Gossip Glomers: Broadcast Questions/Clarification

Preface: I have never worked with any kind of distributed system before, nor with Go, so some number of these misunderstandings are quite likely my own alone.

I have worked through Challenge #3, but after reaching the end I am fully convinced that I have “missed” large portions of the lesson. For my own sake and others, I’d like to just ask for clarification on some of the various specifications/evaluations. I don’t want to continue on to Challenge #4 until I’m sure I’ve absorbed the intended lessons from Challenge #3


Your node should propagate values it sees from broadcast messages to the other nodes in the cluster.

I just handled each “broadcast” by doing a Send to every other node using a new message type (I called it “sync” – not “broadcast”). Then in that handler, I never need to send that message onward but instead just record it, so there was very little to do.

I’m not convinced that I did the expected thing here, because I can see some users in a different thread on this site have done it using only the “broadcast” type. In the event that I did not do what you expected, is there a way to rewrite the prompts to better explain what you want?


Now, since I had no idea what I was doing, at the time, my solution for 3b seemed reasonable to me, but here is the first point where I started to get suspicious that I was not on the intended path.

This only required two small changes to my code from #3b. First, instead of sending just the new broadcast number to the other nodes, I sent the entire list of numbers that node knew about to every other node. And then in the handler for the “sync” message, I just needed to merge the recipient’s list of numbers with the sent list, without duplicates. Even if I was using the “broadcast” message only, like other users on the forum, I could have gone with this same approach.

Since this only took a couple minutes, I was starting to get very concerned that I had fallen off the tracks, even though my code had no problems passing the included Maelstrom test a few times in a row.

I then reviewed the specification closely in case I had missed anything. I saw this part:

Nodes should only return copies of their own local values.

My first assumption was that it just means I’m not supposed to wait to get a “read” request and then go out and ask all the other nodes before responding. But maybe you mean something different (like “copies” as opposed to “pointers”) with that and can clarify it?


And by this point I was basically completely sure I wasn’t learning what you were teaching.

First, the difference in formatting between the specification and the explanation is confusing. If the goal in messages-per-operation is “30”, please show an example under the “Messages-per-operation” heading that would pass, and another that would not pass the criteria. It is still not clear to me whether the example shown is passing or not (I think not, but not sure) because you talk about 63, 126, and also 5 in the explanation paragraph.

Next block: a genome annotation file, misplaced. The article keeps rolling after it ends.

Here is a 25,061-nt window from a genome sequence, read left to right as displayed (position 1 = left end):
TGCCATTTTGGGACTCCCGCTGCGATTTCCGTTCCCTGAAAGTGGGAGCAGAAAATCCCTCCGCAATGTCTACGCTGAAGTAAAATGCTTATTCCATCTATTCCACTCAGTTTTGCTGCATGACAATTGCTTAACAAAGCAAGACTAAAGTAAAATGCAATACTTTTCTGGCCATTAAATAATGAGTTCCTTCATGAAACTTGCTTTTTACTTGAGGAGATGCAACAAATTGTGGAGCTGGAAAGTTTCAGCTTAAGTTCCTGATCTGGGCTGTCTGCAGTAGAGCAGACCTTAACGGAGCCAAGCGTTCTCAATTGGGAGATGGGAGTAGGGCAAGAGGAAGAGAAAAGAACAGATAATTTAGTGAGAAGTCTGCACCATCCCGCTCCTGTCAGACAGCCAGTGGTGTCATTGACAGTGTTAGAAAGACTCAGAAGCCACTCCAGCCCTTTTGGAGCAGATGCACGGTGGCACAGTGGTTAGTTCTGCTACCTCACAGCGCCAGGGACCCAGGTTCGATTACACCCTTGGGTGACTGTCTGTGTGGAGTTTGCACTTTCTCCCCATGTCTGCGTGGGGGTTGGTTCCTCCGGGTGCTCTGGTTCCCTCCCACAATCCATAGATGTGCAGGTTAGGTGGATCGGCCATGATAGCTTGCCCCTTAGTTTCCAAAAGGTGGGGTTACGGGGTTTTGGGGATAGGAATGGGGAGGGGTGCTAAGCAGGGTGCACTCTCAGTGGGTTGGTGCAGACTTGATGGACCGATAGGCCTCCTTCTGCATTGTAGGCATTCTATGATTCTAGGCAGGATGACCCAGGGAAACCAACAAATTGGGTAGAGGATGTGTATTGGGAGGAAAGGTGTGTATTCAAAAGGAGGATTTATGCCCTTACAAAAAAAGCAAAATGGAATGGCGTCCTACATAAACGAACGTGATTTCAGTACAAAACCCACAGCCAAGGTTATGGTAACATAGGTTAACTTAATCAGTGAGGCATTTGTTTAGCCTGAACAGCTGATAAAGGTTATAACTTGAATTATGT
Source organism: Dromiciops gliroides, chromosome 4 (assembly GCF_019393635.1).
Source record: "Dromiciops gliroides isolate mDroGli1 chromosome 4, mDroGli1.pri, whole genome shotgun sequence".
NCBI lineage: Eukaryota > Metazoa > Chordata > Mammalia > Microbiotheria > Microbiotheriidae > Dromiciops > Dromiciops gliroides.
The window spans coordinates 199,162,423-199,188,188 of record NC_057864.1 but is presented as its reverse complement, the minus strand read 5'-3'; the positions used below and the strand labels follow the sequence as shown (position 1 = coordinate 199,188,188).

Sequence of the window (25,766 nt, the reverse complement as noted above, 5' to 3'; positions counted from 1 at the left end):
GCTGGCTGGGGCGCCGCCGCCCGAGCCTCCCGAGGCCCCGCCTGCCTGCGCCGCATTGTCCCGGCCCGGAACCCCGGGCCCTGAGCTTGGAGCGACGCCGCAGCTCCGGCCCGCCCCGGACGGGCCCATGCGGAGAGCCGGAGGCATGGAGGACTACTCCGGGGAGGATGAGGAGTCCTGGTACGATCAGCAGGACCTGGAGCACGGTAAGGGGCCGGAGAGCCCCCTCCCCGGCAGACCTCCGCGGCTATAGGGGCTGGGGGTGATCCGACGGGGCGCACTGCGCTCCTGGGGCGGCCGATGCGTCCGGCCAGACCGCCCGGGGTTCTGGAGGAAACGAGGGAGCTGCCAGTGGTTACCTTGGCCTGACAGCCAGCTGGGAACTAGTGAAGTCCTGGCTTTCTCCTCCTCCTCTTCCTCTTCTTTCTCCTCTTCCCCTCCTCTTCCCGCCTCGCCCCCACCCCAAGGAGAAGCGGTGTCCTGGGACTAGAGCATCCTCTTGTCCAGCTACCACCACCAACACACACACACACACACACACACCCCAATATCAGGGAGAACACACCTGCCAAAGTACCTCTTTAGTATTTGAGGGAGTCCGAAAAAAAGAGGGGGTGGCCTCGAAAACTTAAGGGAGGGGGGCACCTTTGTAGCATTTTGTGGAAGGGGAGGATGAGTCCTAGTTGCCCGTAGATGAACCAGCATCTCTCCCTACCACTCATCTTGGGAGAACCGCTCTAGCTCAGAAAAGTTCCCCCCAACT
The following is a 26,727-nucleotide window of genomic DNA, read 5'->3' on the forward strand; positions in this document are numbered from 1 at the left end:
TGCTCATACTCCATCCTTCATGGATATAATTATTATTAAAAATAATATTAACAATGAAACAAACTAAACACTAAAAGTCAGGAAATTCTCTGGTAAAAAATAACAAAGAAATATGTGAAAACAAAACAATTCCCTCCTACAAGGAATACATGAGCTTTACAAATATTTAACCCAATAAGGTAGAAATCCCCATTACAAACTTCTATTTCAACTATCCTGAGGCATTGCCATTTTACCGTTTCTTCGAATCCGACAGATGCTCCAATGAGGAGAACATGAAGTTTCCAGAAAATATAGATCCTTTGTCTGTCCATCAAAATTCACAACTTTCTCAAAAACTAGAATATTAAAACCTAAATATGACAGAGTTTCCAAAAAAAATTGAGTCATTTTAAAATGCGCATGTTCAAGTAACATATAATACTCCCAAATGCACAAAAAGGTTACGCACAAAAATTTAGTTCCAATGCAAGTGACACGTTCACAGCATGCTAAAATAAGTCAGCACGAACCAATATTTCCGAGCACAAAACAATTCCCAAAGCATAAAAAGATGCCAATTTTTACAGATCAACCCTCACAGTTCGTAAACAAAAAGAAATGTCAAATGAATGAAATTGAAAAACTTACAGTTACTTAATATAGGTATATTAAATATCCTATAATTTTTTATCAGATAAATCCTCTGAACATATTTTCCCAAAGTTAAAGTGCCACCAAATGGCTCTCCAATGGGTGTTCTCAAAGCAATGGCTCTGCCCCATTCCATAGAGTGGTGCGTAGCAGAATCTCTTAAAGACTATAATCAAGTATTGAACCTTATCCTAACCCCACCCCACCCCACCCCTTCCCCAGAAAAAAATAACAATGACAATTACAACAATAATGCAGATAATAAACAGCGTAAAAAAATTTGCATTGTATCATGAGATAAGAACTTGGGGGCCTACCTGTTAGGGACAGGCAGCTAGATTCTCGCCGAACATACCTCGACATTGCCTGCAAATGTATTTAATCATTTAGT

Second, I didn’t have to make any changes to my code and from everything I can understand of this page, it was already doing better than the goal figures. I am pretty sure it is because just sending all the data with every Send is cheating, but that is just a guess. Again, I have not seen anything in the instructions that tell you not to do that, but this might be a “duh” thing for anyone who already knew one or two bits of information about distributed systems and sending messages.


Basically the same complaint from 3d, I didn’t have to change anything in my code so I know I am way, way off base by now.

The challenges are flexible in that you can implement them in a variety of ways. You don’t need to reuse the broadcast message type. Your approach works just fine.

The goal of challenge 3b is to simply make your single-node implementation distributed. The most interesting challenge is later on when you need to make it more efficient.

That’s the easiest approach to the problem. It’s not practical in a real-world system as the data set can get quite large. Maelstrom has some limitations in exactly what it can evaluate so it doesn’t take into account the payload size or space efficiency.

The challenges aren’t mean to be a perfect evaluation of distributed systems skill. There’s ways to hack around a toy system like Maelstrom that won’t work in larger systems. If you’re interested in challenging yourself further, I’d suggest sending individual values instead of the full data set.

Yes, it means that you should read from whatever data is currently held in-memory on the node and it should not perform an RPC to all other nodes.

I updated challenge 3b to recommend against sending all data in each message so it will hopefully make the challenges more challenging.

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